could be swum down by you or me.

 

He’s the biggest feature

that ever did creature

the sky, the land or the sea.

 

from Something Beginning with P, Ed. Seamus Cashman, Illustr. Corrina Askin & Alan Clarke, Typog. Illustr. Emma Byrne, Dublin: O’Brien Press, 2004.

https://www.obrien.ie/

Editor: http://www.poetryireland.ie/education/writers-directory/seamus-cashman

By kind permission of the author.

 

* * * * * * * *

Robot Kid

Patrick Chapman

Imagine being built with bolts

and powered by a million volts.

You’d have to wear a glove to shake

the hands of other kids – or make

 

them disappear in puffs of smoke!

And then you’d have to play and joke

with different children every week

because your friends were always – Eek! –

 

exploding, until one smart kid

unplugged you from the power grid.

And then you’d sleep for evermore,

your only sound, a robot snore.

 

So thank your lucky, lucky stars

and some small planets, that you are

a kid of flesh and blood – and not

a super-voltage kid robot.

 

from Something Beginning with P, Ed. Seamus Cashman, Illustr. Corrina Askin & Alan Clarke, Typog. Illustr. Emma Byrne, Dublin: O’Brien Press, 2004.

https://www.obrien.ie/

Editor: http://www.poetryireland.ie/education/writers-directory/seamus-cashman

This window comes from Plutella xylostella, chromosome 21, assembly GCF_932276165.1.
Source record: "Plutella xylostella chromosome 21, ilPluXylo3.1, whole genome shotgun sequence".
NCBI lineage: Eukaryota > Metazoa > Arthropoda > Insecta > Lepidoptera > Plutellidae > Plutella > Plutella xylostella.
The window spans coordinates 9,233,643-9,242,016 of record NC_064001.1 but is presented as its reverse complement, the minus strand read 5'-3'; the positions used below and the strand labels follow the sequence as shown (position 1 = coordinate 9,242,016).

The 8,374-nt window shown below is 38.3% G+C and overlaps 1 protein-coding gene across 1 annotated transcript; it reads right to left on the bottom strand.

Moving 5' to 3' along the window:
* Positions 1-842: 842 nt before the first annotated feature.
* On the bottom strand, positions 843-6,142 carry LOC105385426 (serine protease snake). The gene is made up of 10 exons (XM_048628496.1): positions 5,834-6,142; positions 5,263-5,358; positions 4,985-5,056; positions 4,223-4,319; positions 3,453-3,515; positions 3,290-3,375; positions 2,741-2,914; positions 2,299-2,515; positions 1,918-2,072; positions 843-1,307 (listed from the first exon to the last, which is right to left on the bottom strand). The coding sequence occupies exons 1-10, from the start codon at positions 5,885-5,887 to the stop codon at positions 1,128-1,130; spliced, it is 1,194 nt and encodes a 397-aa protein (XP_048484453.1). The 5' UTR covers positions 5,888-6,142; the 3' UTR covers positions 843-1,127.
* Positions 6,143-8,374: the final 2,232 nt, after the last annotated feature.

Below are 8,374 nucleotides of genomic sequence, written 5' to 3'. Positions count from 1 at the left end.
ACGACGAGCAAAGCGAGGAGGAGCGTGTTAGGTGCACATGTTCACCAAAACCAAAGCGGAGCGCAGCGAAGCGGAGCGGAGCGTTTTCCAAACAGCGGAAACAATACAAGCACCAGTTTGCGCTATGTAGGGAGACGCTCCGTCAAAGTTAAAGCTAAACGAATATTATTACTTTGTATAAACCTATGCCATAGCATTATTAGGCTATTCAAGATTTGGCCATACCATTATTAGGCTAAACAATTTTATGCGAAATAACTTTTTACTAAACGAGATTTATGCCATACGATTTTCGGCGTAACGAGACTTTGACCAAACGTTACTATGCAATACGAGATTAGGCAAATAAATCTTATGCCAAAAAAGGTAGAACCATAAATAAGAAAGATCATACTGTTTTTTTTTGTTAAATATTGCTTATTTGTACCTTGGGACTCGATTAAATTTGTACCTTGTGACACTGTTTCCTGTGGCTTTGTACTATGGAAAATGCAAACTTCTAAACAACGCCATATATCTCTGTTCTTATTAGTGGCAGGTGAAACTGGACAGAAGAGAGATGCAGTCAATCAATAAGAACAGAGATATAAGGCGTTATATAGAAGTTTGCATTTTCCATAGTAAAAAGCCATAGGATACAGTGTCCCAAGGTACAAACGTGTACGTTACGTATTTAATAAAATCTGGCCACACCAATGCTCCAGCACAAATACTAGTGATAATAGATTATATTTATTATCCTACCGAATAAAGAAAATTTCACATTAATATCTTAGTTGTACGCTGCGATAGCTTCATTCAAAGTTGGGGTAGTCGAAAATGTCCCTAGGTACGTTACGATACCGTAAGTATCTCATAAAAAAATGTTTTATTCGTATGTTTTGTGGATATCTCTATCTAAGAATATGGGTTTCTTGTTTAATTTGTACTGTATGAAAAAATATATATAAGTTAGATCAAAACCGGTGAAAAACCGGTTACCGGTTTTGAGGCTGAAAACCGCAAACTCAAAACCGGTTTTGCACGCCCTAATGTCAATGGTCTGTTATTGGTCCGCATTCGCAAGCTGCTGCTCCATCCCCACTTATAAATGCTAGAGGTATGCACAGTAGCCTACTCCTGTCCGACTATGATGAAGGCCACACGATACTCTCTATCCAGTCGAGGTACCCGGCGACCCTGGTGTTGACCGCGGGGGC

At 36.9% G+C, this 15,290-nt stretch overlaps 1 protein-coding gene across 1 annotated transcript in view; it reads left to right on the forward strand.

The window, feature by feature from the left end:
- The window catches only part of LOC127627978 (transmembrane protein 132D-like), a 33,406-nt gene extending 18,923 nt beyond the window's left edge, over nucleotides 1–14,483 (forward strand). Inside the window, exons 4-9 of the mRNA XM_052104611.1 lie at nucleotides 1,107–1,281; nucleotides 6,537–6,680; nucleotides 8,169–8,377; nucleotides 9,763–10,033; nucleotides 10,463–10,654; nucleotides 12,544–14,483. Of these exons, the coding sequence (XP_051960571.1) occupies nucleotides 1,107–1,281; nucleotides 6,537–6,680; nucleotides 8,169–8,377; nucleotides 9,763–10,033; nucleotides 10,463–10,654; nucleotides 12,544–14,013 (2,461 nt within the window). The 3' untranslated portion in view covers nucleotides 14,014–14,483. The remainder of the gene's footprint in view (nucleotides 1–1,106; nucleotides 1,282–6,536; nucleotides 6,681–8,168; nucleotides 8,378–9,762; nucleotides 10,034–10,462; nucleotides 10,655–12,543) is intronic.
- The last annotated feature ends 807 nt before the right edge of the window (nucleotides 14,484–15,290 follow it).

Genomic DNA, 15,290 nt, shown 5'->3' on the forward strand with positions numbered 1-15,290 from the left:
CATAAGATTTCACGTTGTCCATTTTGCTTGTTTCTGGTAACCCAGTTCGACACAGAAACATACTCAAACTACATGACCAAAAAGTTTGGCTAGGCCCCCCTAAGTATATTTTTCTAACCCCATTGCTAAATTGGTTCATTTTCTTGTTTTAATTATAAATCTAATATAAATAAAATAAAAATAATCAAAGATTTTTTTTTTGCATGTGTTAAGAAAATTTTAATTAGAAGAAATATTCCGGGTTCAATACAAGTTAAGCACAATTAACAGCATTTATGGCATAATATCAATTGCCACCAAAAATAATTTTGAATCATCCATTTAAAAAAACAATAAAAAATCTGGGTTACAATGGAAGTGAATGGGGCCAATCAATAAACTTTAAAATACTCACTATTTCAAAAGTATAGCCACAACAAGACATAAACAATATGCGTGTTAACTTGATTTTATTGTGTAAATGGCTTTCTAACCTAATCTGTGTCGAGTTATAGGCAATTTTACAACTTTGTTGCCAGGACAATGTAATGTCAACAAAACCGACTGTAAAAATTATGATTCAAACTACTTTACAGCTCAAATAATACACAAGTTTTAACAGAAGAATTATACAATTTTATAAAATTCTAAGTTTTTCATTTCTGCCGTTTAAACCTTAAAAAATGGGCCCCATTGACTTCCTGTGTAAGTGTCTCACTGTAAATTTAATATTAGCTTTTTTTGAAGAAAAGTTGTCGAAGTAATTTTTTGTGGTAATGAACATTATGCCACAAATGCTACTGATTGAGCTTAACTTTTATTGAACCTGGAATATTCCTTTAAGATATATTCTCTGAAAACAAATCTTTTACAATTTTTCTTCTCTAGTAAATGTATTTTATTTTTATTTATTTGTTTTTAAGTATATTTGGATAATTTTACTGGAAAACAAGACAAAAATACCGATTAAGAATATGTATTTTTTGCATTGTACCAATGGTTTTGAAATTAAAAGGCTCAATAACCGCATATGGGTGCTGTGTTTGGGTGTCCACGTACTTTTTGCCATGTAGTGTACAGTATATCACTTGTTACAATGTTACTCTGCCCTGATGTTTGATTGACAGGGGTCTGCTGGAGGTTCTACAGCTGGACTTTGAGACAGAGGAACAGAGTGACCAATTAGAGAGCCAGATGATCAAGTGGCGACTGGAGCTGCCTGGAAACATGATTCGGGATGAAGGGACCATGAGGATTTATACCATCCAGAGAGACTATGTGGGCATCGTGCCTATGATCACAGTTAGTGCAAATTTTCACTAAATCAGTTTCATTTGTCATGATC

By kind permission of the author.

 

* * * * * * * *

The Cat And The Moon

W. B. Yeats

The cat went here and there

And the moon spun round like a top,

And the nearest kin of the moon,

The creeping cat, looked up.

Black Minnaloushe stared at the moon,

For, wander and wail as he would,

The pure cold light in the sky

Troubled his animal blood.

Minnaloushe runs in the grass

Lifting his delicate feet.

Do you dance, Minnaloushe, do you dance?

When two close kindred meet,

What better than call a dance?

Maybe the moon may learn,

Tired of that courtly fashion,

A new dance turn.

Minnaloushe creeps through the grass

From moonlit place to place,

The sacred moon overhead

Has taken a new phase.

Does Minnaloushe know that his pupils

Will pass from change to change,

And that from round to crescent,

From crescent to round they range?

Minnaloushe creeps through the grass

Alone, important and wise,

And lifts to the changing moon

His changing eyes.

 

From The Wild Swans at Coole, New York: Macmillan, 1919.

 

* * * * * * * *

Ar an Seilf sa Leabharlann

Mícheál Ó Ruairc

An raibh tú riamh ann

ar an seilf sa leabharlann ?

Bíonn sport agus spraoi ann

ar an seilf sa leabharlann.

Tá fear a thaistil an domhan ann

ar an seilf sa leabharlann.

Cónaíonn madra rua agus coinín donn ann